It always seemed strange to me that you could go to school for music, or painting, or hell even writing. I always just figured that the majority of artists and musicians that were worth their salt just sort of were self-taught or mentored by some great master and then went off alone in the world to suffer for their art until some rich benefactor found them or they were picked up by a label and became successful.
Though I suppose what is teaching but a constant reiteration of saying, “make yours look like mine.” I think for most people in a certain sense, and I’m talking about the arts here, not math and science, a teacher can serve to show you what you’re doing wrong in a sense and perhaps how to fix it, but for the most part in my estimation and what I took from my observations during my years in higher learning is that for the most part teachers are going to nurture the bright students and let the others sort of flounder about until they realize for themselves that it’s time to change their major.
Chicago jazz, funk-fusion outfit Spocket is seven mostly school-trained jazz musicians and it’s pretty easy to tell right from the start of their self-titled debut EP Spocket. Within the first minute or so of “Foxin” with its mellow repetitious grooves built around keys and guitar and then layered up with brass, one understands that things will still be within the lines here; there won’t be any wildly outrageous solo a la Lisa Simpson in the opening credits of The Simpsons. If it were not for the tape delay “Purple Camo” would seem as though it were simply an extension of “Foxin” though it does play up the keys more and tones down the horns slightly in parts, there is really not much else to distinguish the track.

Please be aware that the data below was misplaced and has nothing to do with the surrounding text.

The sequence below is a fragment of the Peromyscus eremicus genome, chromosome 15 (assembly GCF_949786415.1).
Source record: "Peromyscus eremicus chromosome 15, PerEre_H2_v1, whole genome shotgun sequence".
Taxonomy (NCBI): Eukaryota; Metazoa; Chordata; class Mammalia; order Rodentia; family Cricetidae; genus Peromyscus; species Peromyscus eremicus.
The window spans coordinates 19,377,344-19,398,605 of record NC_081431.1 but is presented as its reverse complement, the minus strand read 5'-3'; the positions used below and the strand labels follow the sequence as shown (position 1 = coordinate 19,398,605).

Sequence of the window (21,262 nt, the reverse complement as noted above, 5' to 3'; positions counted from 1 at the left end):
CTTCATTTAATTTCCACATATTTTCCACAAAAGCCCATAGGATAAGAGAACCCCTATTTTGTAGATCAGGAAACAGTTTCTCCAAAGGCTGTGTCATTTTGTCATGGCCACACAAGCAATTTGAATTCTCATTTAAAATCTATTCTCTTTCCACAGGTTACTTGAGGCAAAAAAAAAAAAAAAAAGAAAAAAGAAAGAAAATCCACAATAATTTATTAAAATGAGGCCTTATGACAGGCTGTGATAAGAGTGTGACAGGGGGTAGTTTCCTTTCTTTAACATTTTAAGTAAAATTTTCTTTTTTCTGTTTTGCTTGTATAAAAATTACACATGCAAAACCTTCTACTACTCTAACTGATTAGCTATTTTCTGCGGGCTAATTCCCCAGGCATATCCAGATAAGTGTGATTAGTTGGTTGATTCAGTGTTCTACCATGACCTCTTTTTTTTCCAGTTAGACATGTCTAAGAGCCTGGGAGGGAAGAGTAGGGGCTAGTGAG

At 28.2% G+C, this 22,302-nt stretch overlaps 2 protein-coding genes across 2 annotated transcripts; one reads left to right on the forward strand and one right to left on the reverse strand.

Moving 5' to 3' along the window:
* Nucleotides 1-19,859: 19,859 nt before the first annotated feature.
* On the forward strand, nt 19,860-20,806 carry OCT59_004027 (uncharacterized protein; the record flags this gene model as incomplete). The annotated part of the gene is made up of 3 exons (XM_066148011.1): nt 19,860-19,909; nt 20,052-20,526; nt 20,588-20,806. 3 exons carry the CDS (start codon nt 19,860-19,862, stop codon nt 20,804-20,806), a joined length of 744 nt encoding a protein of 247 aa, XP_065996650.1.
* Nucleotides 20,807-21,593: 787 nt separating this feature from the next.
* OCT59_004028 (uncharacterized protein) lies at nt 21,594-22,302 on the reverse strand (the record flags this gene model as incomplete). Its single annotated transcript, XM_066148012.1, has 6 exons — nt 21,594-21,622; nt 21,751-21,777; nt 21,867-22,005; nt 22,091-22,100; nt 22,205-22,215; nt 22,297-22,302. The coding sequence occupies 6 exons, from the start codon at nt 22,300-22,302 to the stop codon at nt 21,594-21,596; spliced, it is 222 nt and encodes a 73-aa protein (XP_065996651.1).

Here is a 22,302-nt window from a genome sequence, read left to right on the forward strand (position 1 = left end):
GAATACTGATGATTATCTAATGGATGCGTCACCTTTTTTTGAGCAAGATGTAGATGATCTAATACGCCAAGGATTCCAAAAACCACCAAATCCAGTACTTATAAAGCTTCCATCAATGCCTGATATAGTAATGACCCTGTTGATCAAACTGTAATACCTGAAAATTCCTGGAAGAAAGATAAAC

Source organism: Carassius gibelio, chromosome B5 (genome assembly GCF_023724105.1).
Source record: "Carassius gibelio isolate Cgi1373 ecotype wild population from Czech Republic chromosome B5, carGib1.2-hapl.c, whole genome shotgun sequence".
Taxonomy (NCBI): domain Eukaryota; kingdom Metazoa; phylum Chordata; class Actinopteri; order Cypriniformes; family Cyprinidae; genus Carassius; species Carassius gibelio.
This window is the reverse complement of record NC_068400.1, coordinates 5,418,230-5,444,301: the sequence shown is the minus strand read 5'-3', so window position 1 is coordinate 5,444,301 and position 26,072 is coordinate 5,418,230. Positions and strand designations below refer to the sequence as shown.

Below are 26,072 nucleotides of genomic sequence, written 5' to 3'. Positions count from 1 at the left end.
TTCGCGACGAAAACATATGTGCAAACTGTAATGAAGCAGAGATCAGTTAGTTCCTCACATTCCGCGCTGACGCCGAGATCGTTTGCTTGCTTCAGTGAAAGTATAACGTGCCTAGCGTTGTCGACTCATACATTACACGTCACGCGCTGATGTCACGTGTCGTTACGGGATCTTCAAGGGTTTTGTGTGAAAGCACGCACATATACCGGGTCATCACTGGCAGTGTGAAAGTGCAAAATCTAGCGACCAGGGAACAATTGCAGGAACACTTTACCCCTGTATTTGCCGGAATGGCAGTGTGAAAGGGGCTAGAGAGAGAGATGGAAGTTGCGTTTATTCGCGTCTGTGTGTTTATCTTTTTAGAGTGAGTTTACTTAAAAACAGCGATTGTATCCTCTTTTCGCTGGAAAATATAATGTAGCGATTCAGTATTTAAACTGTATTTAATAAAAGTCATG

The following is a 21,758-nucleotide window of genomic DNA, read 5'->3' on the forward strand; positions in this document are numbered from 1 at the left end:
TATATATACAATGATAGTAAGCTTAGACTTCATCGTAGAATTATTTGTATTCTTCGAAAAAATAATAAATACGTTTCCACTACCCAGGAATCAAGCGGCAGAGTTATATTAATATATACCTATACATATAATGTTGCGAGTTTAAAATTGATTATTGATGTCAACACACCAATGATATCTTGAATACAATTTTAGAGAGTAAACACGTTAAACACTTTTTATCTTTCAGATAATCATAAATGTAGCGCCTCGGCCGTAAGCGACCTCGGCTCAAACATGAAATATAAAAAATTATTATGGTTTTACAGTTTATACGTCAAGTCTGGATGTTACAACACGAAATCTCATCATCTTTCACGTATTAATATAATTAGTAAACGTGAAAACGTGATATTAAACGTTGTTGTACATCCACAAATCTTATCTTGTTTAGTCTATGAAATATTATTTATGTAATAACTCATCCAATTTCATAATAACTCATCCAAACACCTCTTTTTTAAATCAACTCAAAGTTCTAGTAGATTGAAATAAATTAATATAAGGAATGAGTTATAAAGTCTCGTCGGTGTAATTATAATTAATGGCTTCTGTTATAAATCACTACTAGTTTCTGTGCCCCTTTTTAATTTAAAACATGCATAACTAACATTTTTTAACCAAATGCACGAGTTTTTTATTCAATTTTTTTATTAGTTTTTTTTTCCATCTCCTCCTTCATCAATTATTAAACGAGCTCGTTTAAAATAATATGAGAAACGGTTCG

However on “D.I.Y” the band turns up the funk and the rock with the guitar searing through with heavy metal intensity in some spots, and the keys and horns taking on more of a Live-Evil era Miles Davis tone though after a while they slip back into formation to close out “D.I.Y” on a rather down note. Next on “Hop Topper” the band run the gamut of sounding like a grocery store jazz band covering Steely Dan.
When the average person, not well versed in how plot and narrative works, reads a book or watches a film, they often miss the story beneath the story, the symbolism and metaphor, the subtle nuances, which exist for reason. Myself never having been a music student and knowing little about theory I am certain I have missed many of the subtleties of these compositions. However Spocket sounds at most times that it was made for a letter grade rather than a wide range of listeners. In this way lovers of neat and tidy jazz and funk will adore it, but for rebels who are looking for something a bit more experimental you’re not going to find it here.
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